Then there are the second level sounds; subtler to the ears. These sounds take a little more effort to hear, you really must listen for them. Like the sounds of the Katydid Beetle in the heat of the summer, beating its wings to make its distinctive sound. Or the sound of a Ground Dove cooing as it makes its way around the ground to get to her nest. Perhaps you hear a Mockingbird speaking to other birds, using the five or six different tones it has in its repertoire. It’s as if he’s having a conversation with each type of bird. You may hear a tapping from the Woodpecker’s beak as he searches for food in the bark of the shade tree you so enjoy. From this to the chattering of the Squirrels as they run across the yard playing tag with each other.


No, wait a minute… listen a little closer and you will hear it. There’s a buzzing of a Bee as it goes from flower to flower gathering nectar and there is the beating of a Dragonflies wings as it settles itself on top of a pond of water looking for a drink. The lizards scurrying in the leaves looking for the next meal or the rustling of the leaves from a soft breeze add to the garden melody.

Yes, if you listen closely you can hear all kinds of adventures going on in your garden. I have a challenge for you: take your lawn chair out and settle yourself in the center of your garden. Close your eyes, and really listen. What are the sound you hear?


What is your garden trying to tell you?


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It’s a cold start!

The start of 2018’s weather hasn’t been easy! Frigid temps, icy roads and record setting snowfall have made the celebrating the holiday season challenging for our northern friends and family.


Even down here in the south, we are bracing for frosty weather. Heavy rains are beating against the windows as I write, to be followed by a cold front that threatens not only our comfort, but could also cause damage to our plants.

Many have gone to great lengths to get their gardens in tip-top condition for the holidays. We want our guest to enjoy the beautiful flowers of the south, and maybe even smirk a little because we can enjoy the tropics year-round.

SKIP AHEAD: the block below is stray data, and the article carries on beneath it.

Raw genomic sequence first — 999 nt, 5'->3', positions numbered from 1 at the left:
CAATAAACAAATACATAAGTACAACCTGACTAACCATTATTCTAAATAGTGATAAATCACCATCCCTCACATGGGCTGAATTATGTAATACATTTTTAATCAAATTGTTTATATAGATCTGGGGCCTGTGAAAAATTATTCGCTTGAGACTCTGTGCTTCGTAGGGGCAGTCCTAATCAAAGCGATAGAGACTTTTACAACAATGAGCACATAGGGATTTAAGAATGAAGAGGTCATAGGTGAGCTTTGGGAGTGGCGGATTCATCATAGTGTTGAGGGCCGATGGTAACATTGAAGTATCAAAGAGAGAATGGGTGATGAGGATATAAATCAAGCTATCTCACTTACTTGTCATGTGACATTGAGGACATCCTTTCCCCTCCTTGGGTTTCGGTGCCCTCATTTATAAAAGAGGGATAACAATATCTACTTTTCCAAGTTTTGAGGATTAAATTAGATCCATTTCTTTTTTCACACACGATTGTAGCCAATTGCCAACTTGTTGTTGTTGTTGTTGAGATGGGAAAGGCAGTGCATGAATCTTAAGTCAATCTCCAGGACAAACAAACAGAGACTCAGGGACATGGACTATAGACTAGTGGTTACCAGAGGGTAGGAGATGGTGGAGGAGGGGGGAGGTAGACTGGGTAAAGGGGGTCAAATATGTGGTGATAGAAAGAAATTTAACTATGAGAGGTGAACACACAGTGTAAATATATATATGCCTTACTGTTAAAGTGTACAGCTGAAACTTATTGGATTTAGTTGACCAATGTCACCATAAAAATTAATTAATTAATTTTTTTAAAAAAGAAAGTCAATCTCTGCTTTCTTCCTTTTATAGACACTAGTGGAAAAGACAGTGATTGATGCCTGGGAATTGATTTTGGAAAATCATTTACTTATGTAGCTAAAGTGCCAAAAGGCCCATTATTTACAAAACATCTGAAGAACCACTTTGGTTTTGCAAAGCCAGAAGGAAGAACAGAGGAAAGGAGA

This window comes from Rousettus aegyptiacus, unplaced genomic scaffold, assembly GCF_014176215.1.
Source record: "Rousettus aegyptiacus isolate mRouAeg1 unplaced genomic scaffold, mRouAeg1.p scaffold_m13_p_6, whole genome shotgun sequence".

We can’t control the weather, but we can take steps to protect our gardens against the elements.

First off, don’t begrudge the rain. It’s helpful to keep the plants well-watered and strong against the beating winds. Be sure the pots are not sitting in water-you don’t want to create a situation where rotting can start.

Next, be thankful for a little wind. That will help keep the frost from settling on the leaves, flowers and fruit. But too strong of a frigid wind can burn the leaves, leaving behind brown tips and falling leaves. If you can move smaller pots out of the wind, do so. If not, try to cover them with a lightweight blanket or sheet. Try not to use plastic, it can often cause more damage than it protects by burning the plants as the sunlight magnifies through it.

Keeping the plants strong and in good health all year long will also help them recover quickly if they suffer from the cold. Remember, you may not see the damage until several days or even a week later.

After the cold has passed, don’t be in a big hurry to get out there and cut back the plants. Remember it’s only January, and there could be colder weather on the way. Instead, keep the falling debris cleared to make sure that bugs and disease do not have a place to hide, keep the plants watered and be patient. Often, you’ll notice new growth starting on within a week after a freeze. What you may think is dead can rejuvenate and become a beautiful plant again.

So, relax and view your garden from the windows until the cold passes. And be thankful we don’t have to deal with all that snow!!